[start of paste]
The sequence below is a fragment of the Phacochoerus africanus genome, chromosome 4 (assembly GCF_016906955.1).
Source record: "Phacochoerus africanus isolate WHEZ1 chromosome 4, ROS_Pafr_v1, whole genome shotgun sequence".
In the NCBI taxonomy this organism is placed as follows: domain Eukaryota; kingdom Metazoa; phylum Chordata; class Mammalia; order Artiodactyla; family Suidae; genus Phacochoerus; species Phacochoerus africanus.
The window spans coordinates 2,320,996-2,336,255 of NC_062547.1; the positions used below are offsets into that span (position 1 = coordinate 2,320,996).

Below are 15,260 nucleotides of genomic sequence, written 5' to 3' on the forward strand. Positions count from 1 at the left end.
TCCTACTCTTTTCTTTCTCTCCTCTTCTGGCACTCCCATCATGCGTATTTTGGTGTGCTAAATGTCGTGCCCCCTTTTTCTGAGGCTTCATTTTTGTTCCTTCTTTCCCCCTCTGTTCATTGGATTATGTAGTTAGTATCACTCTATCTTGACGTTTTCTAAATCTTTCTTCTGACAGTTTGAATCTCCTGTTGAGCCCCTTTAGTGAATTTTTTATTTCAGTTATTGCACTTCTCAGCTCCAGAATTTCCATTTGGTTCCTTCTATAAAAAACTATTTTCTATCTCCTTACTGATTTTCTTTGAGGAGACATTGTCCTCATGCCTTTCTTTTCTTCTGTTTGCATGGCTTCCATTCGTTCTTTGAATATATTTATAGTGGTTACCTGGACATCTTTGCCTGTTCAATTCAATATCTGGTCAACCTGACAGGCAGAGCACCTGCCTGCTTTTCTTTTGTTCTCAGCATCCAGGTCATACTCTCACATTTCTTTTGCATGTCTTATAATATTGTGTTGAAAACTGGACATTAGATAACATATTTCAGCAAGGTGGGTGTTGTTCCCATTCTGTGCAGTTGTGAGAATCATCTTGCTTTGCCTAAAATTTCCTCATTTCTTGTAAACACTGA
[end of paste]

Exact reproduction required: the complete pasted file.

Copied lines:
The sequence below is a fragment of the Phacochoerus africanus genome, chromosome 4 (assembly GCF_016906955.1).
Source record: "Phacochoerus africanus isolate WHEZ1 chromosome 4, ROS_Pafr_v1, whole genome shotgun sequence".
In the NCBI taxonomy this organism is placed as follows: domain Eukaryota; kingdom Metazoa; phylum Chordata; class Mammalia; order Artiodactyla; family Suidae; genus Phacochoerus; species Phacochoerus africanus.
The window spans coordinates 2,320,996-2,336,255 of NC_062547.1; the positions used below are offsets into that span (position 1 = coordinate 2,320,996).

Below are 15,260 nucleotides of genomic sequence, written 5' to 3' on the forward strand. Positions count from 1 at the left end.
TCCTACTCTTTTCTTTCTCTCCTCTTCTGGCACTCCCATCATGCGTATTTTGGTGTGCTAAATGTCGTGCCCCCTTTTTCTGAGGCTTCATTTTTGTTCCTTCTTTCCCCCTCTGTTCATTGGATTATGTAGTTAGTATCACTCTATCTTGACGTTTTCTAAATCTTTCTTCTGACAGTTTGAATCTCCTGTTGAGCCCCTTTAGTGAATTTTTTATTTCAGTTATTGCACTTCTCAGCTCCAGAATTTCCATTTGGTTCCTTCTATAAAAAACTATTTTCTATCTCCTTACTGATTTTCTTTGAGGAGACATTGTCCTCATGCCTTTCTTTTCTTCTGTTTGCATGGCTTCCATTCGTTCTTTGAATATATTTATAGTGGTTACCTGGACATCTTTGCCTGTTCAATTCAATATCTGGTCAACCTGACAGGCAGAGCACCTGCCTGCTTTTCTTTTGTTCTCAGCATCCAGGTCATACTCTCACATTTCTTTTGCATGTCTTATAATATTGTGTTGAAAACTGGACATTAGATAACATATTTCAGCAAGGTGGGTGTTGTTCCCATTCTGTGCAGTTGTGAGAATCATCTTGCTTTGCCTAAAATTTCCTCATTTCTTGTAAACACTGA